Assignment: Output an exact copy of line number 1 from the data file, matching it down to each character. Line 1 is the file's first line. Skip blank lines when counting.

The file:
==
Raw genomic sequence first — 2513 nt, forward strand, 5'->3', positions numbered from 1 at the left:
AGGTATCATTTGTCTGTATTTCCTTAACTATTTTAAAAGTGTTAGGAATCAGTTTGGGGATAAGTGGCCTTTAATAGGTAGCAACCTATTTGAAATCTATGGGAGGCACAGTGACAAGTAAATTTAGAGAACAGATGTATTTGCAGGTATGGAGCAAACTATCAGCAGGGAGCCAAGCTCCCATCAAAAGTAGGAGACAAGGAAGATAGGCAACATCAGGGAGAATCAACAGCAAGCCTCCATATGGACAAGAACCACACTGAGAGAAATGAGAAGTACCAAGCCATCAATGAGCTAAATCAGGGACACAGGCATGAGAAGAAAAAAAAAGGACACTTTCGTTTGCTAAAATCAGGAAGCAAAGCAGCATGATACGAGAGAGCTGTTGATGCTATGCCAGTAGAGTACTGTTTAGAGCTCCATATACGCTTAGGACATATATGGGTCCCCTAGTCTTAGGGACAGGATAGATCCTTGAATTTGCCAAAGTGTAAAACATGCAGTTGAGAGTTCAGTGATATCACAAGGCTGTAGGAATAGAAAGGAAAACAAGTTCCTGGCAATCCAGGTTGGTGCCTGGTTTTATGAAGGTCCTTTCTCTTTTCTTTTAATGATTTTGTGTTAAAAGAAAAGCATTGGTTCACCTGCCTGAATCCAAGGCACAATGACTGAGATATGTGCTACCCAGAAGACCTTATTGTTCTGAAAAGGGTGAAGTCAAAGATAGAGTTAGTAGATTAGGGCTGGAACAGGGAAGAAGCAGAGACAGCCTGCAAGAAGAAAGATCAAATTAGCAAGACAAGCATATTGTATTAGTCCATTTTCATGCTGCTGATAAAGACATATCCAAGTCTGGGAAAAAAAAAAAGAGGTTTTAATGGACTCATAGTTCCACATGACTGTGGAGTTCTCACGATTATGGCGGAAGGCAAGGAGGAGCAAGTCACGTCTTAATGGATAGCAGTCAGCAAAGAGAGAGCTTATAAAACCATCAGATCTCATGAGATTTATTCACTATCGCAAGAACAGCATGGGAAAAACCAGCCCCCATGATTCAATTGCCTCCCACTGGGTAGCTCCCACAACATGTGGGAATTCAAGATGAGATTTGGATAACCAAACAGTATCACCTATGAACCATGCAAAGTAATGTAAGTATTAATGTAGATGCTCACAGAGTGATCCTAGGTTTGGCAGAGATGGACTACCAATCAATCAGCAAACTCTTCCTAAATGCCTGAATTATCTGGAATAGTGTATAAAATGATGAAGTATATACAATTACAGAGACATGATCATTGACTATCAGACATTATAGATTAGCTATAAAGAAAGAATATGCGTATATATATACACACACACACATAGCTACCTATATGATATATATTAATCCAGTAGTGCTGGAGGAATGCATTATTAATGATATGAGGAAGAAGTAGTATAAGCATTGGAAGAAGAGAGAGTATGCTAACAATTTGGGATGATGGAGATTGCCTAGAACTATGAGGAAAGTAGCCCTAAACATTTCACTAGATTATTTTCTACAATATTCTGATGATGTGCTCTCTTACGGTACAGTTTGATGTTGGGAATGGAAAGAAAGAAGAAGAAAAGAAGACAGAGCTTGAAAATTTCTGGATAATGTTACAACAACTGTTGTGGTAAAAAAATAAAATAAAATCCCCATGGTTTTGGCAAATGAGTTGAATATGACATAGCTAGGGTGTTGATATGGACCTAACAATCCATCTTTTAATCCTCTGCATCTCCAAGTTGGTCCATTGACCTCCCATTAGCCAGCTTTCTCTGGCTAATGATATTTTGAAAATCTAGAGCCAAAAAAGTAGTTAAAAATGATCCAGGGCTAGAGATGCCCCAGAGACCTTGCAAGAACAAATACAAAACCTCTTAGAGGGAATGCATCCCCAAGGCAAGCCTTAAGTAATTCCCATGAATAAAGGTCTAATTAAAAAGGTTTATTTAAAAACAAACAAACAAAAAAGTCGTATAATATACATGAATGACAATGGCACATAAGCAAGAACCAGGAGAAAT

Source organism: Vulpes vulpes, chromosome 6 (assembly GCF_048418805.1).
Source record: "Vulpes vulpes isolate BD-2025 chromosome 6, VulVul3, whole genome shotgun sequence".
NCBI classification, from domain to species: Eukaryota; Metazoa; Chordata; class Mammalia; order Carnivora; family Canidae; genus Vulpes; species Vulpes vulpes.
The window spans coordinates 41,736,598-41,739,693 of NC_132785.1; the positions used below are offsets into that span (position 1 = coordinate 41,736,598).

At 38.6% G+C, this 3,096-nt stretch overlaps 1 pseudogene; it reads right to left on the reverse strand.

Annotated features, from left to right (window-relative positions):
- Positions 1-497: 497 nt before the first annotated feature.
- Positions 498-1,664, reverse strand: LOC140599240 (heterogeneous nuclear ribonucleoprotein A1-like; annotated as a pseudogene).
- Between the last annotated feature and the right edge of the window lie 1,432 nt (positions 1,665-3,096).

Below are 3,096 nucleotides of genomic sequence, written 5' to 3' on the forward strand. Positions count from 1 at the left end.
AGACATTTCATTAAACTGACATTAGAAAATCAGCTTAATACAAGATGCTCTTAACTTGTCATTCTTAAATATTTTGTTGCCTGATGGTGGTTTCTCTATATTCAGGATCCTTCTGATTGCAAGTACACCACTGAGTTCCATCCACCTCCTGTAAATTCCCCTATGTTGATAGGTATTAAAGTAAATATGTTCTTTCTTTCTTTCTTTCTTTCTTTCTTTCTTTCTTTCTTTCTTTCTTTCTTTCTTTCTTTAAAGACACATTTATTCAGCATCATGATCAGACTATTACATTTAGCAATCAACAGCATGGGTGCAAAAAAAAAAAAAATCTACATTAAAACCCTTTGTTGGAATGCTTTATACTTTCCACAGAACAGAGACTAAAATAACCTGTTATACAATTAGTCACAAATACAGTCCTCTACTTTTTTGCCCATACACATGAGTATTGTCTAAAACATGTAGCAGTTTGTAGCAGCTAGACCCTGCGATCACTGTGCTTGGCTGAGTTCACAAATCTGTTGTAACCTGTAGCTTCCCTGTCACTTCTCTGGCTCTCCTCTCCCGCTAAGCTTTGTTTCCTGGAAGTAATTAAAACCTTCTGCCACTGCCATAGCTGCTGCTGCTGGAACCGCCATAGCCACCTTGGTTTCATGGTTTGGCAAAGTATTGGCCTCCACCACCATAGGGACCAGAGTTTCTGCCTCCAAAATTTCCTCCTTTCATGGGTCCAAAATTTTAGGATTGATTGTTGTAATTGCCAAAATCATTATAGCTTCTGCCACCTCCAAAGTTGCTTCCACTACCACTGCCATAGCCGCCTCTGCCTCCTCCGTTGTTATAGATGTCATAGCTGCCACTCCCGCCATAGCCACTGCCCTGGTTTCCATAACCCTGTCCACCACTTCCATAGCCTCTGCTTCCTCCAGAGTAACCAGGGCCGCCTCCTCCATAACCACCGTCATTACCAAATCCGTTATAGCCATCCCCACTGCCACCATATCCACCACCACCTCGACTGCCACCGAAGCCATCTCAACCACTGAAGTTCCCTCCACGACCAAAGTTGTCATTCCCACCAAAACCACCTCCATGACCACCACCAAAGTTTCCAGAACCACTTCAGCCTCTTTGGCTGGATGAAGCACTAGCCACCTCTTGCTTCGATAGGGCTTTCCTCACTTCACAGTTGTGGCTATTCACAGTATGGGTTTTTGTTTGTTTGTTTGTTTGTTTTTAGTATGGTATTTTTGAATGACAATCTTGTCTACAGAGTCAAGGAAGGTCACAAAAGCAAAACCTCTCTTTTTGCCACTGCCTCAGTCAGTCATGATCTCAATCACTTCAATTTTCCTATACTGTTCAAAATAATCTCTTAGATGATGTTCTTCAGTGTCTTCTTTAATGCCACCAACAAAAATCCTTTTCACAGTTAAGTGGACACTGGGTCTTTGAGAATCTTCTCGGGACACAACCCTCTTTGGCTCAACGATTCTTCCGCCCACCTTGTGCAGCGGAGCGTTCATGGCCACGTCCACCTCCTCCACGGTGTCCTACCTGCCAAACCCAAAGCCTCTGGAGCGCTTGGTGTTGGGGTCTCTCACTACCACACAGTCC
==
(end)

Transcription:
Raw genomic sequence first — 2513 nt, forward strand, 5'->3', positions numbered from 1 at the left: